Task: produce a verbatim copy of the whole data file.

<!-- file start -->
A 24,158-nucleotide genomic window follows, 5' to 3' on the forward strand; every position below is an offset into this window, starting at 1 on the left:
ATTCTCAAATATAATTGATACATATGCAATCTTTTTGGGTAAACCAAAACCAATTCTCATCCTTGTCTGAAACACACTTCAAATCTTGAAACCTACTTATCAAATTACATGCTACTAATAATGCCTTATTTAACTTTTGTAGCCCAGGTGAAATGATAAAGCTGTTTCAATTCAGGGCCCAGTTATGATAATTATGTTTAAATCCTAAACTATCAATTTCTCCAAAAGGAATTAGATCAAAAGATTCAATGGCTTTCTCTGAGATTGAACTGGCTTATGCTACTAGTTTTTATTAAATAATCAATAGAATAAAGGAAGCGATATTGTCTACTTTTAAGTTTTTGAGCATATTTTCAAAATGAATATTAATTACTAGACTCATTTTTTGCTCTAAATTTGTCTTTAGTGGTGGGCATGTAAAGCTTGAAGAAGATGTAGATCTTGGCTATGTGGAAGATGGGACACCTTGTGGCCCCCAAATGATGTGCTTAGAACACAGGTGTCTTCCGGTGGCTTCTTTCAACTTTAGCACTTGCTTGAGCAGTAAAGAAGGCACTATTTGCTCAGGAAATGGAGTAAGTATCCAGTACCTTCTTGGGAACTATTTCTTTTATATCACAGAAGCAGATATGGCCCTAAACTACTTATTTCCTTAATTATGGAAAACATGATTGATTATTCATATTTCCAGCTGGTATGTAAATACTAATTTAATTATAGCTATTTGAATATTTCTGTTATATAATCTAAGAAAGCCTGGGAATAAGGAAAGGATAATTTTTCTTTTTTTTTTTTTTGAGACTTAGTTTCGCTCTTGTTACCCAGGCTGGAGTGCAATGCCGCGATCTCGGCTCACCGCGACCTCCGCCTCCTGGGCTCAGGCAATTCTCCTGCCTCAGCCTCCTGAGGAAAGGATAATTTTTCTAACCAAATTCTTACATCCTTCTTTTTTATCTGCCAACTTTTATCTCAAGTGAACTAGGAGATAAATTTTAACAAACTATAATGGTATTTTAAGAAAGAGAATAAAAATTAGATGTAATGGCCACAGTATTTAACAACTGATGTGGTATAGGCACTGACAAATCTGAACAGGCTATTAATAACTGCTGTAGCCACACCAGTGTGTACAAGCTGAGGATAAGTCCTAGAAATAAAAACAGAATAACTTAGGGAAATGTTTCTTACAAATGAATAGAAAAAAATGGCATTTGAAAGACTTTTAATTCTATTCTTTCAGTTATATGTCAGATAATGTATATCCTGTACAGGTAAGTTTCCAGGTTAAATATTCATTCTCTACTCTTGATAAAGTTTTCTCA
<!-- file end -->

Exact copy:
A 24,158-nucleotide genomic window follows, 5' to 3' on the forward strand; every position below is an offset into this window, starting at 1 on the left:
ATTCTCAAATATAATTGATACATATGCAATCTTTTTGGGTAAACCAAAACCAATTCTCATCCTTGTCTGAAACACACTTCAAATCTTGAAACCTACTTATCAAATTACATGCTACTAATAATGCCTTATTTAACTTTTGTAGCCCAGGTGAAATGATAAAGCTGTTTCAATTCAGGGCCCAGTTATGATAATTATGTTTAAATCCTAAACTATCAATTTCTCCAAAAGGAATTAGATCAAAAGATTCAATGGCTTTCTCTGAGATTGAACTGGCTTATGCTACTAGTTTTTATTAAATAATCAATAGAATAAAGGAAGCGATATTGTCTACTTTTAAGTTTTTGAGCATATTTTCAAAATGAATATTAATTACTAGACTCATTTTTTGCTCTAAATTTGTCTTTAGTGGTGGGCATGTAAAGCTTGAAGAAGATGTAGATCTTGGCTATGTGGAAGATGGGACACCTTGTGGCCCCCAAATGATGTGCTTAGAACACAGGTGTCTTCCGGTGGCTTCTTTCAACTTTAGCACTTGCTTGAGCAGTAAAGAAGGCACTATTTGCTCAGGAAATGGAGTAAGTATCCAGTACCTTCTTGGGAACTATTTCTTTTATATCACAGAAGCAGATATGGCCCTAAACTACTTATTTCCTTAATTATGGAAAACATGATTGATTATTCATATTTCCAGCTGGTATGTAAATACTAATTTAATTATAGCTATTTGAATATTTCTGTTATATAATCTAAGAAAGCCTGGGAATAAGGAAAGGATAATTTTTCTTTTTTTTTTTTTTGAGACTTAGTTTCGCTCTTGTTACCCAGGCTGGAGTGCAATGCCGCGATCTCGGCTCACCGCGACCTCCGCCTCCTGGGCTCAGGCAATTCTCCTGCCTCAGCCTCCTGAGGAAAGGATAATTTTTCTAACCAAATTCTTACATCCTTCTTTTTTATCTGCCAACTTTTATCTCAAGTGAACTAGGAGATAAATTTTAACAAACTATAATGGTATTTTAAGAAAGAGAATAAAAATTAGATGTAATGGCCACAGTATTTAACAACTGATGTGGTATAGGCACTGACAAATCTGAACAGGCTATTAATAACTGCTGTAGCCACACCAGTGTGTACAAGCTGAGGATAAGTCCTAGAAATAAAAACAGAATAACTTAGGGAAATGTTTCTTACAAATGAATAGAAAAAAATGGCATTTGAAAGACTTTTAATTCTATTCTTTCAGTTATATGTCAGATAATGTATATCCTGTACAGGTAAGTTTCCAGGTTAAATATTCATTCTCTACTCTTGATAAAGTTTTCTCA